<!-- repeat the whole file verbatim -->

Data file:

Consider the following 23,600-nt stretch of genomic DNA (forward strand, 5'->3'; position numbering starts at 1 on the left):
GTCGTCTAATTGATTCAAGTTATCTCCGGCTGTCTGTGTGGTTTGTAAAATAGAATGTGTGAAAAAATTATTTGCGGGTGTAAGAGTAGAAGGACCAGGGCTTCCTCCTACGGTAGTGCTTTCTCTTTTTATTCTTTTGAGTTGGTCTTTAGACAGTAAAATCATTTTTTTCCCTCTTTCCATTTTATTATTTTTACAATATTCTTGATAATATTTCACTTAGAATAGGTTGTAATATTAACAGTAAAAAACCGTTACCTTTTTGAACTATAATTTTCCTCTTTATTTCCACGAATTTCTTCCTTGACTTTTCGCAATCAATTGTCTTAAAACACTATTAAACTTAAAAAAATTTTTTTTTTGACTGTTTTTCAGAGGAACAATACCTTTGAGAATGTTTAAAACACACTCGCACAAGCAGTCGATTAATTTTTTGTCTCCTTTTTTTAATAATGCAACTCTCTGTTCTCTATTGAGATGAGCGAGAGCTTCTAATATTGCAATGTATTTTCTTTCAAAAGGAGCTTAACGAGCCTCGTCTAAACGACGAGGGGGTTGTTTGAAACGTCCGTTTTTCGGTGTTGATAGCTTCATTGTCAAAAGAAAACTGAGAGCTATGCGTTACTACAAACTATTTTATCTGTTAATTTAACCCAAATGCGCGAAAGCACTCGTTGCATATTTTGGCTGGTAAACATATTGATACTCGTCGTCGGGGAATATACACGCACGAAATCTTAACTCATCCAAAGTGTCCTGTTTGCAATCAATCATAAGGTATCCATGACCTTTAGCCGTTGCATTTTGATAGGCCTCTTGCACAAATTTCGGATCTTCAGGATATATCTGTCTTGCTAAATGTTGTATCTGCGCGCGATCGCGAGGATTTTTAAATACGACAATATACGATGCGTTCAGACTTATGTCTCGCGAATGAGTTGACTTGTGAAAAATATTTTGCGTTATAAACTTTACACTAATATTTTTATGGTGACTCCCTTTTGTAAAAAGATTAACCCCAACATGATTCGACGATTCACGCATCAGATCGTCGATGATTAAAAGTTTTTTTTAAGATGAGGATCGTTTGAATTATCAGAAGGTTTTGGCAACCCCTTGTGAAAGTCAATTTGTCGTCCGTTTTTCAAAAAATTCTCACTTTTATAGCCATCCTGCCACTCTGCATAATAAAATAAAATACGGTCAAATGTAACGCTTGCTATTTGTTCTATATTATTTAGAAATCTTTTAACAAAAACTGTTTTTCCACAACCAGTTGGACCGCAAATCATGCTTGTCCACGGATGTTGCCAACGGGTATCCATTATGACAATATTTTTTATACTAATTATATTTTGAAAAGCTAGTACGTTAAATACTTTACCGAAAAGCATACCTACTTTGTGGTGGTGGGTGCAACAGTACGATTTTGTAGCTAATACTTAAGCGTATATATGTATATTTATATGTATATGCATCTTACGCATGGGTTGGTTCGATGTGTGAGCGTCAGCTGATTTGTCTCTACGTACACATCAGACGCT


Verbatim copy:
Consider the following 23,600-nt stretch of genomic DNA (forward strand, 5'->3'; position numbering starts at 1 on the left):
GTCGTCTAATTGATTCAAGTTATCTCCGGCTGTCTGTGTGGTTTGTAAAATAGAATGTGTGAAAAAATTATTTGCGGGTGTAAGAGTAGAAGGACCAGGGCTTCCTCCTACGGTAGTGCTTTCTCTTTTTATTCTTTTGAGTTGGTCTTTAGACAGTAAAATCATTTTTTTCCCTCTTTCCATTTTATTATTTTTACAATATTCTTGATAATATTTCACTTAGAATAGGTTGTAATATTAACAGTAAAAAACCGTTACCTTTTTGAACTATAATTTTCCTCTTTATTTCCACGAATTTCTTCCTTGACTTTTCGCAATCAATTGTCTTAAAACACTATTAAACTTAAAAAAATTTTTTTTTTGACTGTTTTTCAGAGGAACAATACCTTTGAGAATGTTTAAAACACACTCGCACAAGCAGTCGATTAATTTTTTGTCTCCTTTTTTTAATAATGCAACTCTCTGTTCTCTATTGAGATGAGCGAGAGCTTCTAATATTGCAATGTATTTTCTTTCAAAAGGAGCTTAACGAGCCTCGTCTAAACGACGAGGGGGTTGTTTGAAACGTCCGTTTTTCGGTGTTGATAGCTTCATTGTCAAAAGAAAACTGAGAGCTATGCGTTACTACAAACTATTTTATCTGTTAATTTAACCCAAATGCGCGAAAGCACTCGTTGCATATTTTGGCTGGTAAACATATTGATACTCGTCGTCGGGGAATATACACGCACGAAATCTTAACTCATCCAAAGTGTCCTGTTTGCAATCAATCATAAGGTATCCATGACCTTTAGCCGTTGCATTTTGATAGGCCTCTTGCACAAATTTCGGATCTTCAGGATATATCTGTCTTGCTAAATGTTGTATCTGCGCGCGATCGCGAGGATTTTTAAATACGACAATATACGATGCGTTCAGACTTATGTCTCGCGAATGAGTTGACTTGTGAAAAATATTTTGCGTTATAAACTTTACACTAATATTTTTATGGTGACTCCCTTTTGTAAAAAGATTAACCCCAACATGATTCGACGATTCACGCATCAGATCGTCGATGATTAAAAGTTTTTTTTAAGATGAGGATCGTTTGAATTATCAGAAGGTTTTGGCAACCCCTTGTGAAAGTCAATTTGTCGTCCGTTTTTCAAAAAATTCTCACTTTTATAGCCATCCTGCCACTCTGCATAATAAAATAAAATACGGTCAAATGTAACGCTTGCTATTTGTTCTATATTATTTAGAAATCTTTTAACAAAAACTGTTTTTCCACAACCAGTTGGACCGCAAATCATGCTTGTCCACGGATGTTGCCAACGGGTATCCATTATGACAATATTTTTTATACTAATTATATTTTGAAAAGCTAGTACGTTAAATACTTTACCGAAAAGCATACCTACTTTGTGGTGGTGGGTGCAACAGTACGATTTTGTAGCTAATACTTAAGCGTATATATGTATATTTATATGTATATGCATCTTACGCATGGGTTGGTTCGATGTGTGAGCGTCAGCTGATTTGTCTCTACGTACACATCAGACGCT